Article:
RAIC application refusal

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Do you think I will receive a RAIC?

Poll runs till Tue Mar 19, 2019 3:11 pm

YES
14
56%
NO
6
24%
I need more information
5
20%
 
Total votes: 25

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Gilles Hudicourt
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Re: RAIC application refusal

#26 Post by Gilles Hudicourt » Thu Feb 15, 2018 10:08 am

Heliian wrote:
Thu Feb 15, 2018 8:57 am
You can still work without a RAIC, you just have to be escorted by someone with the proper RAIC. Employers make it a requirement so they don't have to babysit you.
Foreign crews that come to Canada do not have a RAIC. They go through screenings like passengers do and go on the ramp to do a walkaround, without a RAIC.
When our crew members loose their RAICs while on a trip, they just go to the counter, get a boarding pass, and go through screening as a passenger would do.
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Re: RAIC application refusal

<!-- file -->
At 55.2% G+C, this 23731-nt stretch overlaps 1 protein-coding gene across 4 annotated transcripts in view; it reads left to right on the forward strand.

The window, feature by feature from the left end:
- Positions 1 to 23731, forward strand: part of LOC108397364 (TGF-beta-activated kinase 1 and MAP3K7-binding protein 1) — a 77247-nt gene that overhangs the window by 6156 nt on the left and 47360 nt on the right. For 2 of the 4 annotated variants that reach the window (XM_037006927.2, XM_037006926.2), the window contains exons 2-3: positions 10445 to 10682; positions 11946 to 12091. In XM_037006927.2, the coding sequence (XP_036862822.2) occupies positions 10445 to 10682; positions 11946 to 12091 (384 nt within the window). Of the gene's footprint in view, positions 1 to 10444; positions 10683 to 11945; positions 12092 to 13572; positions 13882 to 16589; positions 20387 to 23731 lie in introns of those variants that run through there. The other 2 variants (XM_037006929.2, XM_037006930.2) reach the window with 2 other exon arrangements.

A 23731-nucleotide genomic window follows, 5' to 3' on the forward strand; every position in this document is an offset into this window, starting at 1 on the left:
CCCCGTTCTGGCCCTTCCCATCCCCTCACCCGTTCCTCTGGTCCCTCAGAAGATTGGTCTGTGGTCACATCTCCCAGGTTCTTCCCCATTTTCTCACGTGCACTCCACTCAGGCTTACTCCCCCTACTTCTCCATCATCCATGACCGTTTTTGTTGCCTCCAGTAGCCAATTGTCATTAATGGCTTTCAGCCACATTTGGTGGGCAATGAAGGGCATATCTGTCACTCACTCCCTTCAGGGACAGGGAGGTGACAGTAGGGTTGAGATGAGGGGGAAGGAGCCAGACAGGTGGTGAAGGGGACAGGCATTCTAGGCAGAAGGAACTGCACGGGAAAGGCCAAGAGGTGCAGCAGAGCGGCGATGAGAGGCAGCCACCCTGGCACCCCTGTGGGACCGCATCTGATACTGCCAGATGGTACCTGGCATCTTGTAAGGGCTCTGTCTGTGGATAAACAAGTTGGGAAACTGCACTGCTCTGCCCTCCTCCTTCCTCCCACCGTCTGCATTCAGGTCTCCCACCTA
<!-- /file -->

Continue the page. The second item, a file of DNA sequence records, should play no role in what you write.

#27 Post by cncpc » Thu Feb 15, 2018 12:20 pm

A few years ago, I was the company nominee to an airport users committee. I remember seeing correspondence where there was a concern by airport management that some companies which actually had no need for RAIC's were requiring them not for need, but as a means of determining whether an employee had a criminal record. That seemed to be a practice that was frowned upon, given that the circumstances where a criminal record, standing alone, is a legitimate selection tool are very limited. The primary examples seem to be medivacs, court flying, and border crossing.

This particular airport didn't like the practice because it unnecessarily created extra work for them in doing needless RAIC work administration.
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Re: RAIC application refusal

#28 Post by Bushman1515 » Thu Feb 15, 2018 1:37 pm

Hey